rockshoreWe are told the women’s participation in the battles was limited to nursing the wounded and bringing water to the soldiers. Here is a woman who participated in the Battles of Uhud, Khyber, Hunayn, Yamamah and others. She entered the battlefield with no other intention than defending the Prophet (sa).

About her the Prophet (sa) said: “From where can anyone get courage like you, O Umm Ammarah?”

The Battle of Uhud

Umm Ammarah (ra) had entered the Battle of Uhud with her water-skin, undertaking the official duty of serving water to the soldiers. When she saw chaos and Muslims leaving the battlefield, she dropped the water-skin and picked up a sword and shield. She surrounded the Prophet (sa) with her husband and sons ensuring no harm reached him. Had the enemy soldiers not been on horsebacks, Umm Ammarah (ra) would have slain all of them. Their might, however, did not daunt her a bit. When an enemy came closer, she attacked the horse and made the rider fall. She then killed him.

Fighting along with their parents, Abdullah Ibn Zayd (ra) got injured. Umm Ammarah (ra) attended to the wounds of her son without panicking at all. The Prophet (sa) complimented: “From where can anyone get courage like you, O Umm Ammarah?”

The Prophet (sa) complimented: “From where can anyone get courage like you, O Umm Ammarah?”

Umm Ammarah (ra) smiled and turned her attention to the man who had attacked her son. Like a lioness, she assaulted the man and killed him. The Prophet (sa) commented that she was fortunate to have seen her enemy’s downfall right before her eyes. Seizing the moment, she requested him to supplicate for her family. The Prophet (sa) invoked Allah (swt) to make the Zayd (ra) family his companions in the hereafter.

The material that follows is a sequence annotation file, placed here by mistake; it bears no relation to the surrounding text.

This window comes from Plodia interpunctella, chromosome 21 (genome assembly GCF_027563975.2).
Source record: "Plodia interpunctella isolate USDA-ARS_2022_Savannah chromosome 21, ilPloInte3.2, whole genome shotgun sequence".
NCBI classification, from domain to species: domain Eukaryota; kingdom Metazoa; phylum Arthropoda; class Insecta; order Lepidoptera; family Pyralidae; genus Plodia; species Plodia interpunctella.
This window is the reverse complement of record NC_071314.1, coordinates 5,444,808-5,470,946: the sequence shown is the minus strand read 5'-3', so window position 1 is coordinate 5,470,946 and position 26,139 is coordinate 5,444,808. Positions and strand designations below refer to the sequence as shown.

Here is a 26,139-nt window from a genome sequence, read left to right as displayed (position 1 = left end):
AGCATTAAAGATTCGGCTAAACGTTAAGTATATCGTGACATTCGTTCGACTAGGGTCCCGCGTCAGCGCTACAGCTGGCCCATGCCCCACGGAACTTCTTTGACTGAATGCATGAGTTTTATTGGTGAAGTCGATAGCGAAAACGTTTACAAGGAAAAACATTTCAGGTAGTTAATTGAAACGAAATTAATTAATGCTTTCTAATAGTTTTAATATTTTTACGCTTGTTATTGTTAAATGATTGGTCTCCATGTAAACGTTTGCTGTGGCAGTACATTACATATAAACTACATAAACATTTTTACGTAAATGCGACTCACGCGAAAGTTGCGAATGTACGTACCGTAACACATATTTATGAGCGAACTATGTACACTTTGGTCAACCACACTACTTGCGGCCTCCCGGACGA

Only a day had passed since the Battle of Uhud and the Prophet (sa) instructed the army to march toward Hamra Al-Asad. Umm Ammarah (ra) readied herself for the fight, but the wounds that she had suffered were deep. She had received thirteen wounds, one of which took a year to heal.

Lessons: The Sahabiyat (ra) inspire us to be courageous. We might not be required to participate in the battlefield, but we are tested every day by life’s challenges and global affairs. What is our reaction? Are we as composed in the midst of a trial as Umm Ammarah (ra) was in the battlefield?

The entire family’s encircling the Prophet (sa) at the same time did not happen by chance. This was the talk that they regularly held at their home. They knew that no matter what happens they had to defend the Prophet (sa), for they had given him their pledge of allegiance.

We are his nation. By being Muslims, we have pledged we will love the Prophet (sa) more than we love our parents. Do our lives reflect our promise? Are we as committed to his Sunnah as we should be? His Sunnah was not limited to a particular dress code. It was his character that touched the hearts.  It was his principles that made him the most dignified. What does our character say about us? What are our principles?

Umm Ammarah’s (ra) story teaches women to learn self-defence skills. This is more important today than it has been ever before. Are we trained to defend ourselves? Or are we the people who get scared of lizards and cockroaches, and feel it is the man’s job to protect us?

Umm Ammarah’s (ra) story teaches women to learn self-defence skills. This is more important today than it has been ever before. Are we trained to defend ourselves?

Umm Ammarah (ra) entered the arena to serve water; but as soon as she recognised that the Muslim army needed more soldiers, she left her water-skin and picked up her sword.

Here is a woman who was present in her mind. Swords were being waged to her left and right, but when the Prophet (sa) complimented her valour, she did not let the moment go by and requested him to supplicate for her family. How attentive are we to our situations?

When we are at work, we are thinking about family problems. When we are at home, we are thinking about office work. Jim Rohn, a motivational speaker, said: “Wherever you are, be there!” He says, “We are so involved in yesterday and tomorrow that we never even notice that today is slipping by.” By not being ‘present’ we make wrong decisions. Let us free our minds from the sorrows of yesterday, and apprehensions of tomorrow. Let us live in our today, and make the right choices right now.

(Adapted from the book: Seerat e Sahabiyat k Darakshan Pehlu and the lectures of Dr. Farhat Hashmi: Seerat e Sahabiyat)

Lessons of Bravery from Asma Bint Yazid (ra)

flowerwoodChoice of Friends

Asma (ra) was much older than the Mother of the Believers Aisha (ra), yet she would visit her often to seek knowledge. Their relationship was based on mutual love and truthfulness. Their conversations were generally about issues of jurisprudence, and not gossips about the community.